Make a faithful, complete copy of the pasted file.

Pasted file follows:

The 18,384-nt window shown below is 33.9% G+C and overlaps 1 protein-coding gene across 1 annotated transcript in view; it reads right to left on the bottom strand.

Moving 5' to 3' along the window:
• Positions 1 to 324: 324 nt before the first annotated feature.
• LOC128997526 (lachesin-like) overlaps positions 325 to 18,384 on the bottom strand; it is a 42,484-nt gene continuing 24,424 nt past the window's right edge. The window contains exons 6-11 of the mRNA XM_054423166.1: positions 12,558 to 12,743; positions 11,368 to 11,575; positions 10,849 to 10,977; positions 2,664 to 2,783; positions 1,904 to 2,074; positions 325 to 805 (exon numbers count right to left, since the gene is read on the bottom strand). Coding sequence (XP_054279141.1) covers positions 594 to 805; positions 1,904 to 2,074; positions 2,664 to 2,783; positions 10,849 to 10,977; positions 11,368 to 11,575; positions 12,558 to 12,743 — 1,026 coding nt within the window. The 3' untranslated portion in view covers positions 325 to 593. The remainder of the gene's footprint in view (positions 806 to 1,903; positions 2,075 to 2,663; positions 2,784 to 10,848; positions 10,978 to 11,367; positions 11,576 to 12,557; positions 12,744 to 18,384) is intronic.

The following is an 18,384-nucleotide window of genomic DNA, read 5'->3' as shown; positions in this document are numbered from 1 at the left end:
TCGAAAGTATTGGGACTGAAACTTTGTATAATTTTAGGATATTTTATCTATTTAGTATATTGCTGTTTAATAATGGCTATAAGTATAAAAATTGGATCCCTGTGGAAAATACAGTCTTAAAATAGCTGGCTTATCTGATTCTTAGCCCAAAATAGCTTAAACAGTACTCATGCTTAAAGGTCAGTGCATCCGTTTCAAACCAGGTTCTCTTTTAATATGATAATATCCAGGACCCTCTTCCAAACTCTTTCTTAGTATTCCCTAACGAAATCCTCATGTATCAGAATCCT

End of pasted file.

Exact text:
The 18,384-nt window shown below is 33.9% G+C and overlaps 1 protein-coding gene across 1 annotated transcript in view; it reads right to left on the bottom strand.

Moving 5' to 3' along the window:
• Positions 1 to 324: 324 nt before the first annotated feature.
• LOC128997526 (lachesin-like) overlaps positions 325 to 18,384 on the bottom strand; it is a 42,484-nt gene continuing 24,424 nt past the window's right edge. The window contains exons 6-11 of the mRNA XM_054423166.1: positions 12,558 to 12,743; positions 11,368 to 11,575; positions 10,849 to 10,977; positions 2,664 to 2,783; positions 1,904 to 2,074; positions 325 to 805 (exon numbers count right to left, since the gene is read on the bottom strand). Coding sequence (XP_054279141.1) covers positions 594 to 805; positions 1,904 to 2,074; positions 2,664 to 2,783; positions 10,849 to 10,977; positions 11,368 to 11,575; positions 12,558 to 12,743 — 1,026 coding nt within the window. The 3' untranslated portion in view covers positions 325 to 593. The remainder of the gene's footprint in view (positions 806 to 1,903; positions 2,075 to 2,663; positions 2,784 to 10,848; positions 10,978 to 11,367; positions 11,576 to 12,557; positions 12,744 to 18,384) is intronic.

The following is an 18,384-nucleotide window of genomic DNA, read 5'->3' as shown; positions in this document are numbered from 1 at the left end:
TCGAAAGTATTGGGACTGAAACTTTGTATAATTTTAGGATATTTTATCTATTTAGTATATTGCTGTTTAATAATGGCTATAAGTATAAAAATTGGATCCCTGTGGAAAATACAGTCTTAAAATAGCTGGCTTATCTGATTCTTAGCCCAAAATAGCTTAAACAGTACTCATGCTTAAAGGTCAGTGCATCCGTTTCAAACCAGGTTCTCTTTTAATATGATAATATCCAGGACCCTCTTCCAAACTCTTTCTTAGTATTCCCTAACGAAATCCTCATGTATCAGAATCCT